7:33 pm
watershed moment. because i think we know where he's got stuff. we know almost all of it. and if he gives us a list that is clearly not serious, as i think is very likely, at that point it's up to -- we'd be crazy to just say okay, russians, you push him around. that way lies months of stalling. at that point i think there's a real possibility we've still got our ships there. we're still capable of striking. and at that point i think there's a real chance we say, you're not serious. you're not going to play. we strike. and i don't think he goes back to congress, either. >> what do you do with the weapons all over again? >> no. at that point they come back to the table. >> you strike or you strike out. that's what you do. you don't strike that. strike doesn't do anything except really kill a lot of innocent people who will be hit by that strike. it's not going to change assad at all. he's not that -- he's not my
7:34 pm
friend. >> that's what brought him to the table in the first place. only the threat of force did he come to the table. >> vladimir -- >> it didn't work in iraq. >> this has nothing to do with iraq. but it's only the threat of force that brought him to the table. >> it's the same kind of thing. it's america being the 800-pound gorilla and we're going to throw bombs at him. and it's not going to help. i certainly am no fan of assad, believe me. i'm just saying, this doesn't lead to anything. if there's anything that does it's trying to get a political solution. i say try for that. >> we are trying. >> my first war was in bosnia. i went there in 1993. some years later i was in kosovo. both of those wars -- of course russia had very strong relations with the serbs with milosevich. in both of those wars the russians objected very very strongly to using any kind of force. finally in 1995, after 7,000 men and boys were massacred by the serb force, nato conduct add
7:35 pm
two-week bombing campaign against russia's objections and it ended the war. of course there were civilian casualties. of course a lot of bad things happened. this was on the heels of 100,000 civilian deaths. the fact that russia is against this, if you look into recent history, their vote in bosnia made no sense. i mean, no one is questioning the decision in bosnia to stable country now. it's not filled with love and joy, but it's not in civil war. >> also russia had no problem being involved in chechnya. there were russians intimately involved with the dictator there. >> one is to keep assad from using the weapons again. whether he moves them around becomes very, very important. the other i think is a matter of principle. this is classified as a crime against humanity. they're using nerve gas against civilians. they've killed 1400 people. i mean, the problem with mass weapons is that with one push of a button you can kill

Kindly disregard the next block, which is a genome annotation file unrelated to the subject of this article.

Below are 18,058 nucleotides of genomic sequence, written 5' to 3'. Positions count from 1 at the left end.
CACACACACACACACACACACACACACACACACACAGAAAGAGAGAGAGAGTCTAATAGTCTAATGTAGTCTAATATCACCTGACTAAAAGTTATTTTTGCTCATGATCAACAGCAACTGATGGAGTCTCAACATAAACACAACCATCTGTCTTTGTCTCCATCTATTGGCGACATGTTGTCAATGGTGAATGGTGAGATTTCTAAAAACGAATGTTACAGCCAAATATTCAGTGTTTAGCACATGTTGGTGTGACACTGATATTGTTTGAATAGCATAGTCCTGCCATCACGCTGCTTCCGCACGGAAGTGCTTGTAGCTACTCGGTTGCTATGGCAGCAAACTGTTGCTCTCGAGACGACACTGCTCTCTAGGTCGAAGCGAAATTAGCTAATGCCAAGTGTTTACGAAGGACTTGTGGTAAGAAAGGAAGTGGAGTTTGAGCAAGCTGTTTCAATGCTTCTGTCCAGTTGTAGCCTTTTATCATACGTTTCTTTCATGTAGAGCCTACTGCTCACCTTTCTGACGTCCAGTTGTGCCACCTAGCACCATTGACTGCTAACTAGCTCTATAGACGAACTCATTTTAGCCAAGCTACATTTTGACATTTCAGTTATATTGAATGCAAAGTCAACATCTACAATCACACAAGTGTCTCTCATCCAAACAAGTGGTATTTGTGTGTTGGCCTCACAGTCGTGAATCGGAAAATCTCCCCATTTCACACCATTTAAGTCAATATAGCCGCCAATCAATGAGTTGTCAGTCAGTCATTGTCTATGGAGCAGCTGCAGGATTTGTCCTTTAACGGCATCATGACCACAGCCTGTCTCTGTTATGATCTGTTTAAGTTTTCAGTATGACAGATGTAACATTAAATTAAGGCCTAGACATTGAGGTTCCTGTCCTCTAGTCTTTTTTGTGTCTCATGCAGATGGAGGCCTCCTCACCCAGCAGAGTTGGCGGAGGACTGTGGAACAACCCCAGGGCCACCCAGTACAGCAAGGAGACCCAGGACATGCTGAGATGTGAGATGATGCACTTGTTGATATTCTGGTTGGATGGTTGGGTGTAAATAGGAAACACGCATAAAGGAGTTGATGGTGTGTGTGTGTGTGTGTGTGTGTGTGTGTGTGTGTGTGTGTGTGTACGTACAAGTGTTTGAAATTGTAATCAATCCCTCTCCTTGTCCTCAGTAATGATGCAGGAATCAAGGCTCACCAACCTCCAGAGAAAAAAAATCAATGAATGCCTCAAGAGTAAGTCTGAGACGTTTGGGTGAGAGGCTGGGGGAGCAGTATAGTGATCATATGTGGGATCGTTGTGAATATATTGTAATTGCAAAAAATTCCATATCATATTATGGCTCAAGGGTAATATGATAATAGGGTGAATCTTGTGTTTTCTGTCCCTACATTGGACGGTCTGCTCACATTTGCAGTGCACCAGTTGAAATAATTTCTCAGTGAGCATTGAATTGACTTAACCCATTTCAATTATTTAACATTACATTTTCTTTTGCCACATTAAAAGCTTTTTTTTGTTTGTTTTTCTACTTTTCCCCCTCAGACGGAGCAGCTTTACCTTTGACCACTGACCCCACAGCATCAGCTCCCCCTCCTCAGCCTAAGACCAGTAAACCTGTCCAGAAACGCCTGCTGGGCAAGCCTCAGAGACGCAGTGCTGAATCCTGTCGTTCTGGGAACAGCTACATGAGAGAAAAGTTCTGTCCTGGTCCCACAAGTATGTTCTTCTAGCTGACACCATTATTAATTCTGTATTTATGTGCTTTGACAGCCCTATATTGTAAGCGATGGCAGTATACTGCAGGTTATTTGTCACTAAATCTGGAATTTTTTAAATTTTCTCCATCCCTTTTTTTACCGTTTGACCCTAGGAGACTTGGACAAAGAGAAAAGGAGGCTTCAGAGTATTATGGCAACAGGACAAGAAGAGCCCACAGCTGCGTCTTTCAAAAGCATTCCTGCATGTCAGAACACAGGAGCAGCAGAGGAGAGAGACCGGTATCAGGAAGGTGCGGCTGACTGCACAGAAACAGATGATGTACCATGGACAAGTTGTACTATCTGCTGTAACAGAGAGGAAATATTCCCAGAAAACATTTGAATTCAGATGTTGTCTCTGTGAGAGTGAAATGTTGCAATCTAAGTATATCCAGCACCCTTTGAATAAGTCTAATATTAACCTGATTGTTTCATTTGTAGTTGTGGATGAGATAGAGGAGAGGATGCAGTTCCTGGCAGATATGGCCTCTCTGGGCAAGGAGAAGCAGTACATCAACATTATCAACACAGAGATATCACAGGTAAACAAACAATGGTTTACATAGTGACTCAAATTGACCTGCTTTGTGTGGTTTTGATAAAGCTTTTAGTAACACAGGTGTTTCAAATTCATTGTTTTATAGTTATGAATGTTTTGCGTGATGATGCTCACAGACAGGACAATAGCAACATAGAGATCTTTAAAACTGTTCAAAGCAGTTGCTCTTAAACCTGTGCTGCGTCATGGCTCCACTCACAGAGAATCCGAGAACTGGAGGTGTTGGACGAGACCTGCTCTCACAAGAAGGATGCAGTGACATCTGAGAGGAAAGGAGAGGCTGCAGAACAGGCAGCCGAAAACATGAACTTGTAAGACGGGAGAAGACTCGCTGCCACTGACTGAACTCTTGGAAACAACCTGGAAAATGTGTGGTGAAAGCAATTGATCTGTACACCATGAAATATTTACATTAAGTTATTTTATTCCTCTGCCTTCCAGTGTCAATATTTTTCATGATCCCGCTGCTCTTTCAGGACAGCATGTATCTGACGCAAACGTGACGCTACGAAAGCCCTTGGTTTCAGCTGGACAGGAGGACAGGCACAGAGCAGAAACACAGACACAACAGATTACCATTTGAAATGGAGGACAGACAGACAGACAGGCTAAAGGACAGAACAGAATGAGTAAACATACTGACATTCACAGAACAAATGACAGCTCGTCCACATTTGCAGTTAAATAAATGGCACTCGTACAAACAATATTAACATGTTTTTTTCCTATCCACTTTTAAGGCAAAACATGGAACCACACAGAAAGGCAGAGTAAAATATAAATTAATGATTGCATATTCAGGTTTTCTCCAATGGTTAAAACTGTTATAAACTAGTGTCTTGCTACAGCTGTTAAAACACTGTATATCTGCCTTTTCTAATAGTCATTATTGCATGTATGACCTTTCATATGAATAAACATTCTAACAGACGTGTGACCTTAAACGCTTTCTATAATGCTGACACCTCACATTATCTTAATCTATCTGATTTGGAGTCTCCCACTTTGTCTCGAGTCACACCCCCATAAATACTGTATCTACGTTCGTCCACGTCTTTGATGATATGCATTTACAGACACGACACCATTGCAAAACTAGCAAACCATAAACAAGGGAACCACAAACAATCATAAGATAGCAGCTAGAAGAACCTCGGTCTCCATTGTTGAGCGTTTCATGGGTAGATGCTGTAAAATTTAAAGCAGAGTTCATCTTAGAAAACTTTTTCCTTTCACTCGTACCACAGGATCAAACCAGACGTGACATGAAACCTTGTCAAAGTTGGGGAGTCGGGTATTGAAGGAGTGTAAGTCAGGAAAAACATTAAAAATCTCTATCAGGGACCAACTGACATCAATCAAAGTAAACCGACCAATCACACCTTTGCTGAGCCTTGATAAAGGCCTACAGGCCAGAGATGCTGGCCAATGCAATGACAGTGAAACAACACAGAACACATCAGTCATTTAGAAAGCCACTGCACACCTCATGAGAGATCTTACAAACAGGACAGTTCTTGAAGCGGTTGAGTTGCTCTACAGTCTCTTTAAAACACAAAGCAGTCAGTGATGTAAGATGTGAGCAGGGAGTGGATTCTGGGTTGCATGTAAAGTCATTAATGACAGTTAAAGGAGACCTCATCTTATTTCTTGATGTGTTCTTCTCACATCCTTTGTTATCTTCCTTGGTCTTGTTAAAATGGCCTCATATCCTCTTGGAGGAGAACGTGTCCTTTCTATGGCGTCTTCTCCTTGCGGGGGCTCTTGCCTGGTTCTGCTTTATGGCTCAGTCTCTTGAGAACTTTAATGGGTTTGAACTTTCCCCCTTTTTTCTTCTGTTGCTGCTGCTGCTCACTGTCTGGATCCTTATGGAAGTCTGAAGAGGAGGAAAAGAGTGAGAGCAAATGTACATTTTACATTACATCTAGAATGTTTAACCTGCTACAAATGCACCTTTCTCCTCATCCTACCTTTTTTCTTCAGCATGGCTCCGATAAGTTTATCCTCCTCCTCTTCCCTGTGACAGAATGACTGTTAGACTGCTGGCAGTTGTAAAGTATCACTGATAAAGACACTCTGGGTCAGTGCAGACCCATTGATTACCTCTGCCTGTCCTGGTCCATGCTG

7:36 pm
100,1,000,10,000. that's the problem with them. that's why it's a crime against humanity. so this is partly about the weapons in syria right now. it's also partly to send a message to the world that if you use -- if you conduct a crime against humanity there is repercussions. >> so if come saturday he doesn't live up to this timetable and there's more reports about them moving around, is obama right to strike? i mean andrew you say no. >> i think we have to give the process time to work. i mean, i think we should test his seriousness. my basic criterion is these weapons are not used again. and my worry, sebastian, with a symbolic act is that it's a symbolic act. it doesn't actually advance anything. it may actually make assad more likely to use chemical weapons. >> no. >> and i don't think the situation in syria, which is a very different situation than bosnia, would somehow come to a peace agreement. just by bombing. >> no, no. no one is suggesting that. what the president is saying is
7:37 pm
there have to be repercussions for this kind of crime. and my understanding of the intelligence is that they have -- the u.n. inspectors have calculated pretty precisely where those rockets were fired from. there are military bases on high ground in damascus. so a, i doubt there'll be any or significant civilian casualties if they hit military bases. but b, it's not symbolic. they're hitting the bases that conducted this crime. >> how would that advance? what would that lead, to s sebastien? >> what's doing nothing lead up to? >> right now we have russia and china saying we're trying to secure the chemical weapons. >> what it leads to, assad's used these weapons multiple times. there was a defector this week who said we now think they've been used dozens of times. he only when we threatened force and he thought literally we were going to strike -- wait a minute -- that he thought we were going to strike right then